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|Title:||Systematic review on the procedure for prolapse and hemorrhoids (stapled hemorrhoidopexy).|
|Epworth Authors:||Tjandra, Joe|
|Other Authors:||Chan, Miranda|
General Surgery and Gastroenterology Clinical Institute, Epworth HealthCare, Victoria, Australia
|Citation:||Dis Colon Rectum. 2007 Jun;50(6):878-92.|
|Abstract:||PURPOSE: The procedure for prolapse and hemorrhoids (stapled hemorrhoidopexy) has been introduced as an alternative to conventional hemorrhoidectomy. This is a systematic review on stapled hemorrhoidopexy of all randomized, controlled trials that have been published until August 2006. METHODS: All published, randomized, controlled trials comparing stapled hemorrhoidopexy to conventional hemorrhoidectomy were identified from Ovid MEDLINE, EMBASE, CINAHL, and all Evidence-Based Medicine Reviews (Cochrane Central Register of Controlled Trial, Cochrane Database of Systemic Review, and Database of Abstracts of Reviews of Effects) between January 1991 and August 2006. Meta-analysis was performed by using the Forest plot review if feasible. RESULTS: A total of 25 randomized, controlled trials with 1,918 procedures were reviewed. The follow-up duration was from 1 to 62 months. Stapled hemorrhoidopexy was associated with less operating time (weighted mean difference, -11.35 minutes; P = 0.006), earlier return of bowel function (weighted mean difference -9.91 hours; P < 0.00001), and shorter hospital stay (weighted mean difference, -1.07 days; P = 0.0004). There was less pain after stapled hemorrhoidopexy, as evidenced by lower pain scores at rest and on defecation and 37.6 percent reduction in analgesic requirement. The stapled hemorrhoidopexy allowed a faster functional recovery with shorter time off work (weighted mean difference, -8.45 days; P < 0.00001), earlier return to normal activities (weighted mean difference, -15.85 days; P = 0.03), and better wound healing (odds ratio, 0.1; P = 0.0006). The patients' satisfaction was significantly higher with stapled hemorrhoidopexy than conventional hemorrhoidectomy (odds ratio, 2.33; P = 0.003). Although there was increase in the recurrence of hemorrhoids at one year or more after stapled procedure (5.7 vs. 1 percent; odds ratio, 3.48; P = 0.02), the overall incidence of recurrent hemorrhoidal symptoms--early (fewer than 6 months; stapled vs. conventional: 24.8 vs. 31.7 percent; P = 0.08) or late (1 year or more) recurrence rate (stapled vs. conventional: 25.3 vs. 18.7 percent; P = 0.07)--was similar. The overall complication rate did not differ significantly from that of conventional procedure (stapled vs. conventional: 20.2 vs. 25.2 percent; P = 0.06). Compared with conventional surgery, stapled hemorrhoidopexy has less postoperative bleeding (odds ratio, 0.52; P = 0.001), wound complication (odds ratio, 0.05; P = 0.005), constipation (odds ratio, 0.45; P = 0.02), and pruritus (odds ratio, 0.19; P = 0.02). The overall need of surgical (odds ratio, 1.27; P = 0.4) and nonsurgical (odds ratio, 1.07; P = 0.82) reintervention after the two procedures was similar. CONCLUSIONS: The Procedure for Prolapse and Hemorrhoid (stapled hemorrhoidopexy) is safe with many short-term benefits. The long-term results are similar to conventional procedure.|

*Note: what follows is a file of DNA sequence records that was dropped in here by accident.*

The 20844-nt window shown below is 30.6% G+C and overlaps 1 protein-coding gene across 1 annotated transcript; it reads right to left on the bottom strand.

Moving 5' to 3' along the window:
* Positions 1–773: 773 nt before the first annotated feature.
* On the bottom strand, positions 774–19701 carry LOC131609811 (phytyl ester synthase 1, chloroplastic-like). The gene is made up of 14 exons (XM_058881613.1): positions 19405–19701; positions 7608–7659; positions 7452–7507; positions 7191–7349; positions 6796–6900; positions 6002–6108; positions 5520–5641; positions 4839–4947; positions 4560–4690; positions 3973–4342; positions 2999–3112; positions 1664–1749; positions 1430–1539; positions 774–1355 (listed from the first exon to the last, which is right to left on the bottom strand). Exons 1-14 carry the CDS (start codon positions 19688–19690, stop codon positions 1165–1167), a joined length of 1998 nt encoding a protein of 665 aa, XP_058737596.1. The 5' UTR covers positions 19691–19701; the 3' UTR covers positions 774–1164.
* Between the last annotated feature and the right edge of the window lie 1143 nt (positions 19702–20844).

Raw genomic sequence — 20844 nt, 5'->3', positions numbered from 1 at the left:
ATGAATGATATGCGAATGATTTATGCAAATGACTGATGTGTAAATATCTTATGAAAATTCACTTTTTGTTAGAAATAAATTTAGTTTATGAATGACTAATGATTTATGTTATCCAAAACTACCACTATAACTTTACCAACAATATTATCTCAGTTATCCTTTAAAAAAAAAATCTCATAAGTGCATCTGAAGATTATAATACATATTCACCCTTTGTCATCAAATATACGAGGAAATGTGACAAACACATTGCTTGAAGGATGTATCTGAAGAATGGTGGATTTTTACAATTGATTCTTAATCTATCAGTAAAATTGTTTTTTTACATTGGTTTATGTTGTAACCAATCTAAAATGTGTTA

|Journal Title:||Diseases of the Colon & Rectum|
|Affiliated Organisations:||Department of Colorectal Surgery, Royal Melbourne Hospital, University of Melbourne, Australia|
|Type of Clinical Study or Trial:||Systematic Reviews|
|Appears in Collections:||General Surgery and Gastroenterology|
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